Kendell, Home Buyer in Laurel Fork, VA

Heating a 1800's Farm House That is 3000 sq. ft.

Asked by Kendell, Laurel Fork, VA Sun Oct 26, 2008

I just purchased a farm house from the 1800’s it’s 3000 sq. feet. The only heat source is electric baseboard which is downstairs only. There is two small vents upstairs to allow heat to come from the rooms below but this house is huge and there is no way it’s going to stay warm this winter. It still has all the original hardwood floors with two rooms having carpet, a partial basement and an attic. I have only lived in a home with a heat pump which needs several thermostats to keep everyone comfortable (I stay cold). What will be by best heating source? Heat Pump, Furnace, Boiler, Gas, Oil. I don’t know what can be installed or what will be more cost effective and easy to use. Any replies will be greatly appreciated. Thanks, Kendell

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You should contact a good HVAC person to find out what your options are. So much has to do with the house, where they can put the unit, what utilities are available to you, and what other upgrades (electric, etc) might need to be done to support it. And, act fast.. it seems this year's gonna be a cold one! You don't even have a fireplace? That seems so strange to me - that used to be the only way we heated homes. If all options are easily available and comfortably affordable, I prefer natural gas. But, seriously, all options are not equal and you need to have someone evaluate your home.
1 vote Thank Flag Link Mon Oct 27, 2008
I love heat pumps, but Laurel Fork may be too far north to get the best from them. My home in Manassas had heat pumps and it got too cold too often to best take advantage of that system. When it dips below 40 (which happened often in Manassas!), you're using some other form of backup heat (in my case electric) to warm the home, and that can get pricey.

The best, most efficient and cheapest means of heating a home is a geo-thermal system that draws heat in the winter and cold in the summer from the earth. You're only changing the temperature of the air a few degrees since the temperature 15 feet down is always 55 degrees. The only question is cost of installation, which is usually more than a regular system, but it pays for itself quickly.

The next best bet, in my opinion, is a wood pellet system that has auto-feed. You get a delivery of pellets once or twice a year and the system uses a vacuum to draw them into the furnace as needed. Pretty inexpensive relative to gas or oil.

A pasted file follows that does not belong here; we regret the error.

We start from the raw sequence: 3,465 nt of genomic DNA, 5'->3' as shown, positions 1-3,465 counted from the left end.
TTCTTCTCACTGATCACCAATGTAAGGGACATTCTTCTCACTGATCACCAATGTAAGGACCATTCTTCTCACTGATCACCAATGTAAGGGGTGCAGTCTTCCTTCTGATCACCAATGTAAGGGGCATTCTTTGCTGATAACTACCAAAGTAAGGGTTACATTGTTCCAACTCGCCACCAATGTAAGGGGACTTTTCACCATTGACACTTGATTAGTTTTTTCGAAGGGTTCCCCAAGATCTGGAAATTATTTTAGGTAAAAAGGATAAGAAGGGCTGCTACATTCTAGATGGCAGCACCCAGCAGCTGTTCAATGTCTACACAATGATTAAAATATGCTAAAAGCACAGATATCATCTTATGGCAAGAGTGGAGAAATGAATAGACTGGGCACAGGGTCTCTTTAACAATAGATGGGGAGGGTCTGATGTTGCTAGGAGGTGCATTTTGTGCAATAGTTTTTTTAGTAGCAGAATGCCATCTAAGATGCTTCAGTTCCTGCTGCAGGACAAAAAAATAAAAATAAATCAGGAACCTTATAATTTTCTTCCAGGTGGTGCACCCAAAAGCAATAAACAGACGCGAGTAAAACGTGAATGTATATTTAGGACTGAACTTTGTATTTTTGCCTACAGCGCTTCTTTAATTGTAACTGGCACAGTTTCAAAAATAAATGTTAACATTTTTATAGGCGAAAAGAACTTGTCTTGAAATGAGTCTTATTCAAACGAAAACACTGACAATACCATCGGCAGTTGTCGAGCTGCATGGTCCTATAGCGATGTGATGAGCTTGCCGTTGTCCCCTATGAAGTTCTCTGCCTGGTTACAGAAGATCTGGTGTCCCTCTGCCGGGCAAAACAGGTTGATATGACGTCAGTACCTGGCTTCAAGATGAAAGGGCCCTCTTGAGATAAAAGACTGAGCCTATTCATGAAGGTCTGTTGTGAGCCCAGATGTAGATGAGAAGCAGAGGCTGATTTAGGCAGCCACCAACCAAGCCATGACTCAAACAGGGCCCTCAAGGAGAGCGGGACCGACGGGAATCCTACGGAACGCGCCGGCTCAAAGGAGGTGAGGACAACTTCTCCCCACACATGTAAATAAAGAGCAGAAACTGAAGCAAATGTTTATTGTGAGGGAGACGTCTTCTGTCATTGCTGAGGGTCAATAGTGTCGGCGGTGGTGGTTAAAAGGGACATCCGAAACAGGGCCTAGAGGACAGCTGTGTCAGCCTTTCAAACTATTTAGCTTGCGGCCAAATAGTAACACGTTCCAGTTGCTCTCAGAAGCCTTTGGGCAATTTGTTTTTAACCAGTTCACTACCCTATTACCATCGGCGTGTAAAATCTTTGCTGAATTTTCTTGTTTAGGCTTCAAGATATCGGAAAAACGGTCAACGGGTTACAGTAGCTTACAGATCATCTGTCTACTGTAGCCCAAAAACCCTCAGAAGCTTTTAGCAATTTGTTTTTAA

Don't chince on the initial're going to pay one way or the other, so pay up front, get a good system that will cost less to run in the long-term.

And DON'T call an HVAC person...they're going to sell you what is best for them, not best for YOU. Do your homework up front, then go to the HVAC people to discuss installation of the system you have already selected.

Best of luck with your farmhouse...sounds charming!
0 votes Thank Flag Link Mon Jan 27, 2014
I'm a proponent of the fact that the "best" isn't always the best option when it comes to heating options. Efficiency is extremely important but happens if your power goes out and your energy source is no longer available or practical?

Too many people today fail themselves when planning by not considering the worst case scenario and survival beyond a crisis. I'm by no stretch of the imagination a "dooms dayer" but it is important to be practical. I personally subscribe to supplementing a homes main heat source with wood, coal, pellet, or gas fireplaces. You might want to consider these options as you plan your new heating system. Think outside the box and beyond your immediate needs.

Good luck,

0 votes Thank Flag Link Mon Jan 27, 2014
split systems from mitsubishi are amazing, you can have air and heat and its quiet and no duct work required....
0 votes Thank Flag Link Mon Jan 27, 2014
WOOD STOVES we live in a 1851 farm home, all redwood we have restored and lived for 21 years and raised family. Our home is two story the wood stove is on the first floor.It is capable of heating a 2800 sq.ft. home. It is inviromentaly frendly, it is air tight so you have perfect control of your heat, it has a veryable speed blower, a glass window in the door and is UL aproved. the name of this stove is Earth Stove. the wheather here is 28 degrees in the winter and takes us 2 cords of wood per year! CHEEP $250.00 and it worms you twice! Farmer Bill Valley Home Calif. ps keep the house original monday feb.9-09
0 votes Thank Flag Link Mon Feb 9, 2009
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